Website analytics can tell us a lot about our audience and how they interact with our site. Oftentimes, we rely heavily on these analytics for reporting. But what if I told you that Google Analytics provides data that can be used as a strategy tool?
In this post, we are going to quickly look at three very specific, very actionable Google Analytics views for uncovering SEO opportunities.
Google has verified that Largest Contentful Paint (LCP), First Input Delay (FID), and Cumulative Layout Shift (CLS) are now part of the Page Experience ranking factor. These metrics together make up Core Web Vitals. This topic has already been covered many times in the SEO industry, and Google itself has covered the topic along with how to measure the metrics, so we won’t dive too deep into the metrics themselves.
In the documentation provided by Google, they break down how you can pull LCP, FID, and CLS in data into Google Analytics. This can be done by setting up custom events using the code found on GitHub.
Upon setting up those events, you’ll be able to see all of the Core Web Vital metrics in Google Analytics. They will show up when you go to Google Analytics > Behavior > Events > Top Events and toggle over to Event Action. To get further insight into how each page is performing in each category, use a secondary dimension of Page.
To find the underperforming pages, use advanced filters to look for pages that fall under the “good” benchmark according to Google.
Using this data, you can tackle Core Web Vitals head-on and keep a close eye on performance as you make changes.
The last thing you want is for people to finally come to your site just to be sent to an “Oops” page. This can happen for a variety of reasons: a mis-shared link, a forgotten redirect, a misspelled word in the URL, etc. It’s important to find these pages early and set up a fix right away to create the best possible experience for users.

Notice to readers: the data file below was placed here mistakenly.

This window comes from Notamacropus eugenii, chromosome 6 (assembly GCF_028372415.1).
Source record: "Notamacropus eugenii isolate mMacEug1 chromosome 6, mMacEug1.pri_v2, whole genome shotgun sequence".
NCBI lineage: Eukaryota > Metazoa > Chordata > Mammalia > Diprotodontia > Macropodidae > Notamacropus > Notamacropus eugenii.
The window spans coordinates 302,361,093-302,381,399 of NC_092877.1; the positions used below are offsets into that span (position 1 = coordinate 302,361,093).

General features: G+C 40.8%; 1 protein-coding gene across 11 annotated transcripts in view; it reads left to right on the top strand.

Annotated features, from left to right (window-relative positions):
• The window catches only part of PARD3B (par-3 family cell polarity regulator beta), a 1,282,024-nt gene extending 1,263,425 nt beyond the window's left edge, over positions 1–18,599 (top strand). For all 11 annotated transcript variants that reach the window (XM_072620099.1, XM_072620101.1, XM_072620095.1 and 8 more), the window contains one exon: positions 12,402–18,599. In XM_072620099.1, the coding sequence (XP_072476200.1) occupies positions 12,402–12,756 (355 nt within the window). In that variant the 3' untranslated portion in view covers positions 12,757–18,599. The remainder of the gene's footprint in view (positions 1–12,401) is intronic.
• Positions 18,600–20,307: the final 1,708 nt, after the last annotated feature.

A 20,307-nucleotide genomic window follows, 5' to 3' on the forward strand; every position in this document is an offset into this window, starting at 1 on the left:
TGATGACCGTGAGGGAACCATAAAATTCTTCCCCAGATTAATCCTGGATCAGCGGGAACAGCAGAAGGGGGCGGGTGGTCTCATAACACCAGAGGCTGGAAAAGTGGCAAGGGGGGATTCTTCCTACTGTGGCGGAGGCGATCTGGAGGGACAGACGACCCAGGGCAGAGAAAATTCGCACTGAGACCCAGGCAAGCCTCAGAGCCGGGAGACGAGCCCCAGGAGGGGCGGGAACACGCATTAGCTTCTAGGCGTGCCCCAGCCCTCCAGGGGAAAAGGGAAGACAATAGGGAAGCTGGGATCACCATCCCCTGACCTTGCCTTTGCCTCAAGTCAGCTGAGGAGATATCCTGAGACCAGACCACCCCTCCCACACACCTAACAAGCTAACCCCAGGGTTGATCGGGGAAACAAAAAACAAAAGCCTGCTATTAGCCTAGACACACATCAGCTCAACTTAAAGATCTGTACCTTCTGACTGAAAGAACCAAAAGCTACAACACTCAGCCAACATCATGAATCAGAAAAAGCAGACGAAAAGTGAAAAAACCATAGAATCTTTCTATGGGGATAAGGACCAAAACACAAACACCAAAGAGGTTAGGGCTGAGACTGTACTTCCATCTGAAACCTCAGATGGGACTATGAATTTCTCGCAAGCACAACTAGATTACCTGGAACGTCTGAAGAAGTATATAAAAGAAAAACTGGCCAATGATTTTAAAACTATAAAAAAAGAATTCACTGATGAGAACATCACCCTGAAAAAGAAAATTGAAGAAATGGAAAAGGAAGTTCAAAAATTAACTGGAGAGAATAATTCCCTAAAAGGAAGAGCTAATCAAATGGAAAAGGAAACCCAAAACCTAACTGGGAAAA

The easiest way I’ve found to identify these URLs is to navigate to a page I know doesn’t exist on my website. For example, you may type in example.com/roger-rocks, then, when the page loads a 404, grab the title tag. Now you can navigate to Google Analytics > Behavior > All Pages and toggle over to Page Title. Once here, do a search using the title tag of your 404 page.
You’ll be shown one row with all of the stats for your 404 page. If you click on the title name, you’ll be presented with a new screen with all of the URLs that resulted in a 404 page. These are the URLs you need to research, determine why people are going to them, and then decide what you need to fix.
Again, those fixes may require creating or fixing a redirect, fixing a link (internal or external), creating content for that URL, and so on.
Search Console is a great tool for SEOs, as it gives us insights into how we’re performing in the search engine result pages. The downfall of Search Console is that the filtering options make it tough to manipulate the data — this isn’t the case with Google Analytics.
In Google Analytics, under Acquisition, you’ll find Search Console. If you have correctly connected your Google Analytics account with Search Console, your position, CTR, query, and landing page data should all be there.
So, if you go to Google Analytics > Acquisition > Search Console > Query, you can use the advanced search bar to help you find the data you want. In this case, let’s include Average Position less than 10, include Average Position greater than 3, and include CTR of less than 5%.
After applying this search filter, you’ll find a list of keywords you currently rank well enough for, but that could use just a little boost. Increasing the CTR may be as simple as testing new title tags and meta descriptions. A higher CTR may lead to an increase in rankings, but even if it doesn’t, it will lead to an increase in traffic.
The only way to know what is affecting your traffic is to track your changes. If you update a page, fix a link, or add a new resource, it may be enough to change your rankings.
I find that tracking my changes in the annotations section in Google Analytics allows me to deduce potential effects at a glance. When a date has an annotation, there is a small icon on the timeline to let you know a change was made. If you see a bigger (or smaller) than usual peak after the icon, it could be a hint that your change had an impact.
But remember, correlation does not always equal causation! As Dr. Pete would say, run your own tests. This is just meant to be a quick reference check.
Google Analytics is often used for reporting and tracking. But, that same data should be used to put a strategy into action.
By taking your analytics just a step further, you can unlock serious opportunities.